Conducting Background Checks During the Hiring Process

Background checks can be very useful to hiring managers in recruiting and hiring the most reliable employees and as the economy continues to struggle, managers are becoming more and more careful in their selection of qualified workers. Not only can background checks help determine whether or not a job candidate has been less than truthful on their application, but they can also alert hiring managers to the possibility that this employee may be more likely to engage in violence or theft in the workplace.

However, conducting background checks improperly can open a company to EEOC (Equal Employment Opportunity Commission) charges as they relate to Title VII of the Civil Rights Act. The EEOC web pages site the landmark case on this issue of use of criminal records in the hiring process:

Green v. Missouri Pacific Railroad Company, 523 F.2d 129010 EPD ¶ 10,314 (8th Cir. 1975), is the leading Title VII case on the issue of conviction records. In Green, the court held that the defendant's policy of refusing employment to any person convicted of a crime other than a minor traffic offense had an adverse impact on Black applicants and was not justified by business necessity. In a second appeal following remand, the court upheld the district court's injunctive order prohibiting the defendant from using an applicant's conviction record as an absolute bar to employment but allowing it to consider a prior criminal record as long as it constituted a business necessity. (

Note: More recent statistics also show that arrest and incarceration rates are particularly high for Hispanic men.
From this case, the three "Green Factors" were identified as criteria for employers to use as they determine the weight of a criminal background check for a specific job:

  • The nature & gravity of the offense
  • How much time has passed since the offense
  • The nature of the job being applied for


Last year, the EEOC approved a revision of their guidance to employers on how they should consider arrest and conviction records in hiring decisions. Basically, the Commission states that, before disqualifying an applicant from employment because of a criminal record, the employer should have a dialogue with that individual and assess them based on these Green Factors.

What types of evidence might be used against an employer in a discrimination suit?

  • Comments exhibiting prejudice toward a protected group which are made by a person at the employing organization. These comments, which may be simply derogatory or may also express a stereotype regarding criminality, could be proof that a bias affected the assessment of the applicant's criminal record.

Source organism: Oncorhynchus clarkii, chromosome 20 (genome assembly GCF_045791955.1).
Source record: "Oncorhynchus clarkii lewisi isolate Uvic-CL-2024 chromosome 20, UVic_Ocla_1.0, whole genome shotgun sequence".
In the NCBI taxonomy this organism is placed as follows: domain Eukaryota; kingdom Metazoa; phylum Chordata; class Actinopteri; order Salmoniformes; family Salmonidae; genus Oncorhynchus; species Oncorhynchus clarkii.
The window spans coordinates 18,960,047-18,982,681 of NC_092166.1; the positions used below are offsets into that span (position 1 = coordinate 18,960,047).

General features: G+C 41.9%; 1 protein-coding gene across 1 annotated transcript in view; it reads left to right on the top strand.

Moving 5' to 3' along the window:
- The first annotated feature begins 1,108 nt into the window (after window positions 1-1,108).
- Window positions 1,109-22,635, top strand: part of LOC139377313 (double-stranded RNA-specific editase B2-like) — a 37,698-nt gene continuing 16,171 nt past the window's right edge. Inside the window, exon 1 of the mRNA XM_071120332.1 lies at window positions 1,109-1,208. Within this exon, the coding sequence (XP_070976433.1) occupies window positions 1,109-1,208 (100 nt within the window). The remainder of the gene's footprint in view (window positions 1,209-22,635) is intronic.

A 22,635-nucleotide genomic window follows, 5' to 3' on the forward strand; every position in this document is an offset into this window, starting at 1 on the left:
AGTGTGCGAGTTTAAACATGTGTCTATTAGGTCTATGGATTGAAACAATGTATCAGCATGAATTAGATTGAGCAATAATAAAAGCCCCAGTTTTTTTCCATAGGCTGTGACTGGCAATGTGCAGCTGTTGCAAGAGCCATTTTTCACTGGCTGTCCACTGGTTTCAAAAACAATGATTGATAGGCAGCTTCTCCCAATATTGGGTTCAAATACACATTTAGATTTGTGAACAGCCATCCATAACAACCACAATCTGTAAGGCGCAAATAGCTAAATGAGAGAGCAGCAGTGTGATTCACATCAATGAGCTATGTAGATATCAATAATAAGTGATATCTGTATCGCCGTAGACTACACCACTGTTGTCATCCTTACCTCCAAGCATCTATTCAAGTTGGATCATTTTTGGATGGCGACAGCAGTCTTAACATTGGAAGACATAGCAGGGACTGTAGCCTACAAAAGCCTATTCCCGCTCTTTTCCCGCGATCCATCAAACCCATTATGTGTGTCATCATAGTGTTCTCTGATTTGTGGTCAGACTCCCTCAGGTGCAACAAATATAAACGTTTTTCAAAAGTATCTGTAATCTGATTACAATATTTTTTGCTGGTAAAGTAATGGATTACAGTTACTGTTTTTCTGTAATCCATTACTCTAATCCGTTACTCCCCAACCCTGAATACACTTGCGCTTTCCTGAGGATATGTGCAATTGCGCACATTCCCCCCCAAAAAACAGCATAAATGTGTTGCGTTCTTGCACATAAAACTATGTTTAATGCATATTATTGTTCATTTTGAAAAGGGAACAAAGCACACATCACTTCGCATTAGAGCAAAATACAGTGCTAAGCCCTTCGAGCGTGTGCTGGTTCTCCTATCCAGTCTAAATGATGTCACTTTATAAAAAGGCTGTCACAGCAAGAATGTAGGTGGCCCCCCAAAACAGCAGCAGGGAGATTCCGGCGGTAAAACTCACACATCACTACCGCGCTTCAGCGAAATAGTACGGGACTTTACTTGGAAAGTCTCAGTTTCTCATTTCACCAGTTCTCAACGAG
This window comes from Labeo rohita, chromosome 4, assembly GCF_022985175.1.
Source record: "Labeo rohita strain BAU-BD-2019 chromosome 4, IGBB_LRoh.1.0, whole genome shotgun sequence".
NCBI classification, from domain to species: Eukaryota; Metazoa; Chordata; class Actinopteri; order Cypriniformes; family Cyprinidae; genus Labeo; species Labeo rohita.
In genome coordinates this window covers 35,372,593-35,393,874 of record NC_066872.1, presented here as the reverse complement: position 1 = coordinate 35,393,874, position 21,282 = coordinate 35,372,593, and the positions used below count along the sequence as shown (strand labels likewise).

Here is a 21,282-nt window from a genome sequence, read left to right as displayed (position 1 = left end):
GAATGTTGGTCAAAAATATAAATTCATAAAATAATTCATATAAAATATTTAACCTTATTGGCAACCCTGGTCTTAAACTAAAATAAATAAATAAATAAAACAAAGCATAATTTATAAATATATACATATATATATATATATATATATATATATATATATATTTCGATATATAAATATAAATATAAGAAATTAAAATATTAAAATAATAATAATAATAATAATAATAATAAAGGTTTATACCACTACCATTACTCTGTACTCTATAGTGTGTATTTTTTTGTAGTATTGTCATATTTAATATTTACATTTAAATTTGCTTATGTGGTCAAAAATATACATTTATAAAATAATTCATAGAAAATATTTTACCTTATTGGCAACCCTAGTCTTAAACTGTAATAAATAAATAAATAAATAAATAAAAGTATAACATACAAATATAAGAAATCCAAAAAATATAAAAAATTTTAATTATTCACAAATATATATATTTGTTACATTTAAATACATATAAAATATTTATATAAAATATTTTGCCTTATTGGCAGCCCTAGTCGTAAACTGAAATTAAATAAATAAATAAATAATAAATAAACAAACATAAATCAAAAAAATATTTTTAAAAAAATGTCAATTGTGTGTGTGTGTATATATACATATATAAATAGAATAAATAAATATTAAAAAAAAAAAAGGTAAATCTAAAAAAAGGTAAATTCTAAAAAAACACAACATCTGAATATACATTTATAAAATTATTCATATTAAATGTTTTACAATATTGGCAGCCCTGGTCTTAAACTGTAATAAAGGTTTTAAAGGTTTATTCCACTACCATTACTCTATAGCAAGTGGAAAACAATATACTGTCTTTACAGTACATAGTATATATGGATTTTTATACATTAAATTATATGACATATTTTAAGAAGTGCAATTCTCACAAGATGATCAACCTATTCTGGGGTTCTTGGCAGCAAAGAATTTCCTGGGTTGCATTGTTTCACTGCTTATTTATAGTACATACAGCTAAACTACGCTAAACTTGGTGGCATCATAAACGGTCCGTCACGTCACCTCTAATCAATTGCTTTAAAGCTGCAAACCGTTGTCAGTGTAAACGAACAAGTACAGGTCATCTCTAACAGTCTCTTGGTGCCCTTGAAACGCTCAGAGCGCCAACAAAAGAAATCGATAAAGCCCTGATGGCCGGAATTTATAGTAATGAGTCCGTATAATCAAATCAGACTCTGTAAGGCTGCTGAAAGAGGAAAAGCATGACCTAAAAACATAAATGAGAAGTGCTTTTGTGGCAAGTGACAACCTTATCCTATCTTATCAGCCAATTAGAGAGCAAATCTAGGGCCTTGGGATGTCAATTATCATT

• Inconsistencies in the process. If the employer requested a criminal background check more frequently for applicants of particular racial/ethnic backgrounds, or gave some groups (in non-protected classes) the chance to explain the results of their background check more often, that would also show disparate treatment.
  • Comparable applicants (applicants who are similar to the person bring the charges in pertinent aspects, with the exception of membership in the protected group). These persons may include those in similar jobs, former employees, as well as those who were chosen for the job over the charging party. If the charging party was not dealt with the same as these other individuals (e.g., the charging party had to undergo additional or different criminal background checks, or his or her background check report was evaluated by different standards), that could be evidence of disparate treatment.
  • Company statistical records. An analysis of the the employer's applicant data, employee data, and criminal background records may help to clarify whether or not the employer considers criminal background information more heavily against applicants who are members of a protected class.


What can you do to keep your company out of court?

To keep your company out of court, it is critical to adopt sound procedures for using background checks. Here are some basic rules for hiring managers:

  1. When you are in the process of hiring, only request background checks on those candidates to whom you have made a condition offer - the condition being receipt of a clear background check report.
  2. Make sure that the information you are seeking from a background check is relevant to the candidate's job description. For example, a credit background check would be relevant to conduct if the position was a bank teller.
  3. Keep all background check reports locked away.
  4. Have a written policy for conducting background checks and do not deviate from it for certain individuals. In order to avoid discrimination charges, make sure that, for every candidate to whom you make a conditional offer, you process the same type of background check and then follow the same rules for each candidate.


Note: Always consult your lawyer to discover the laws regarding conducting background checks for the state(s) in which you have employees.The HR Group will be holding a legal briefing on conducting background checks in August of this year.  Click here to register early for this event.